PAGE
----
[cap-talk] ... enforcement - ambient authority -definition correction

marcs marcs at skyhunter.com
Fri Oct 1 13:31:39 EDT 2004

> >user is the owner, for heavens sake). However, I have since 
> spent a year 
> >digging in the heart of WinXP security, and it's just not 
> true. Windows 
> >doesn't do POLA at any level of granularity :-)
> I'm curious to find out more about the last two sentences 
> above.  Of course 
> WinXP does allow distinct logons and has some kind of distinct access 
> rights for separate logons (e.g. administrative access).  It 
> appears to 
> label files with a userid and have a notion of groups similar 
> to Unix.  Are 
> you saying it is all a sham?  Can you elaborate a bit (pick a 
> new subject 
> if you like)?

POLA requires that you be able to designate fine grain authorities. Forget
about bundling authority with designation, you first have to be able to
designate an authority, some way, some how. 

The limits to what can be designated for control under a Windows ACL (or a
Linux ACL, for that matter) are severe. The one that just leapt out at me
(stabbed me in the back, actually), is the inability to say, "hey, for user
account X, deny access to the network" (not that this would be anywhere near
POLA. I would consider it marginally adequate if I could say, "for user
account X, here is the list of IP addresses and domain names the user may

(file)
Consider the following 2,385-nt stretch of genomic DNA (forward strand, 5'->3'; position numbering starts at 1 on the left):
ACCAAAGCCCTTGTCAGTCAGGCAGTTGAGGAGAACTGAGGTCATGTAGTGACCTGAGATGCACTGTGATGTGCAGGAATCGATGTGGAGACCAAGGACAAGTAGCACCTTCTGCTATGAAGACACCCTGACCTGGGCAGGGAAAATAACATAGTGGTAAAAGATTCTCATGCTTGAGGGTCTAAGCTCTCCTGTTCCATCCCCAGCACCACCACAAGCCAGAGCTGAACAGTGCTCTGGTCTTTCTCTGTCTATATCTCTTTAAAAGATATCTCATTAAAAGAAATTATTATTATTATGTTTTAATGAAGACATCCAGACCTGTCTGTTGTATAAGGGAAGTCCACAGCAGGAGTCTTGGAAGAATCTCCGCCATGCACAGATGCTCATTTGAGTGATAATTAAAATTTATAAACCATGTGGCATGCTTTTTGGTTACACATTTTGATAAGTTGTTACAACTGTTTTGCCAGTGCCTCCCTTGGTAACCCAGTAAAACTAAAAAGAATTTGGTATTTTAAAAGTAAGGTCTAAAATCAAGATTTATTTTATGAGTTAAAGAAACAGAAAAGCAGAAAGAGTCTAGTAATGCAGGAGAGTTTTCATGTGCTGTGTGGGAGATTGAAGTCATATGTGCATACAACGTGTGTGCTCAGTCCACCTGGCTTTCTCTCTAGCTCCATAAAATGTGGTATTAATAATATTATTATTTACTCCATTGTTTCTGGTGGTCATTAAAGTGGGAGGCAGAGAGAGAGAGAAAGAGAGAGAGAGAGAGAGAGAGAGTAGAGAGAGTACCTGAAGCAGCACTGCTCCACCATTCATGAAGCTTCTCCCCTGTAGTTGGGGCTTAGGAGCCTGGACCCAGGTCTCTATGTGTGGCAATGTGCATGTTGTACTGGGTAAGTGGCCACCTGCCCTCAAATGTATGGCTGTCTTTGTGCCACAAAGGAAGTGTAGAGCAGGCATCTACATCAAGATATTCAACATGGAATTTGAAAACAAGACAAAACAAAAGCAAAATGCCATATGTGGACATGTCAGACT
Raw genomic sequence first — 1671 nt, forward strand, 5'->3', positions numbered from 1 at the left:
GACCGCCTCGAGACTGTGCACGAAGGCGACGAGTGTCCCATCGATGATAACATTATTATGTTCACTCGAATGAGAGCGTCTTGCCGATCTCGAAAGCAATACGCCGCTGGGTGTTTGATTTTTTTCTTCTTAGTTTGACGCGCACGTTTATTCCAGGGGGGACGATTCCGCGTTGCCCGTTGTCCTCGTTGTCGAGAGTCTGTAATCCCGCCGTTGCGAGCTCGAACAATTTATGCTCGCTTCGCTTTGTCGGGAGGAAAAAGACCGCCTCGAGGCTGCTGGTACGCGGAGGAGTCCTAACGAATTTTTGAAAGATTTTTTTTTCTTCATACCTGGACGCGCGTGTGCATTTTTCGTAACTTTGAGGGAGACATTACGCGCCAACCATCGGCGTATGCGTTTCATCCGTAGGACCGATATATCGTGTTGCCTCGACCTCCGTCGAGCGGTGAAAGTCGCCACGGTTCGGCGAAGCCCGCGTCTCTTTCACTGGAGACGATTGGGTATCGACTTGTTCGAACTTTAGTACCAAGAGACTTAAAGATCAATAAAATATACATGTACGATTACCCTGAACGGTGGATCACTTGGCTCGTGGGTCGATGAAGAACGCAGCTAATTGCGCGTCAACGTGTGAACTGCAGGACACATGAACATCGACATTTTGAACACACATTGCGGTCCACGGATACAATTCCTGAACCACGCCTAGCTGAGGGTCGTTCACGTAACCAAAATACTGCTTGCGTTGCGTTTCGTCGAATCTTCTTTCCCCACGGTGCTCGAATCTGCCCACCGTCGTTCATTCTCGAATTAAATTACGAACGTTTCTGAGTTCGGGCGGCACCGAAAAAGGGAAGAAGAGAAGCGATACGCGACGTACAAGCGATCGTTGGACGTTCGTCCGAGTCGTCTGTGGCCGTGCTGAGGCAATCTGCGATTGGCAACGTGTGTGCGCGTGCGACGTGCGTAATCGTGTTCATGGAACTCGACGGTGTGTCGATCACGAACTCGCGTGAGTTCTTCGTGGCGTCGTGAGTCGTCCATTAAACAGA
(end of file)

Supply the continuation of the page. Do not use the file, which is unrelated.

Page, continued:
access. Now, let's be clear. There is a full page of network access controls
on Windows, if you dig around enough for them...and they're all strange and
generally pointless. It looks like they arbitrarily identified everything
that was easy to shut off or turn on at some deep, obscure system level,
slapped checkboxes for 'em in a window, and declared themselves victorious. 

Really, there are no (meaningful) controls for any aspect of the system
except files and registry keys. Clocks, clipboards, screens, keyboards,
devices in general, loaded running objects (like background services),
anything else that might be considered an authority, none are covered. And
since ACLs are not composable or extensible (I can't interpose one in front
of the other, or anything like that, as in a capability system), putting a
different authority under the control of the ACL system requires
modification of the kernel. Sheesh.

I actually read a paper from a researcher at Microsoft who modified the
kernel to support the kind of network access controls I needed. In his
concluding paragraph he laments (very gently, of course) that his controls
won't go into the production version of Windows. Sheesh and sheesh again.


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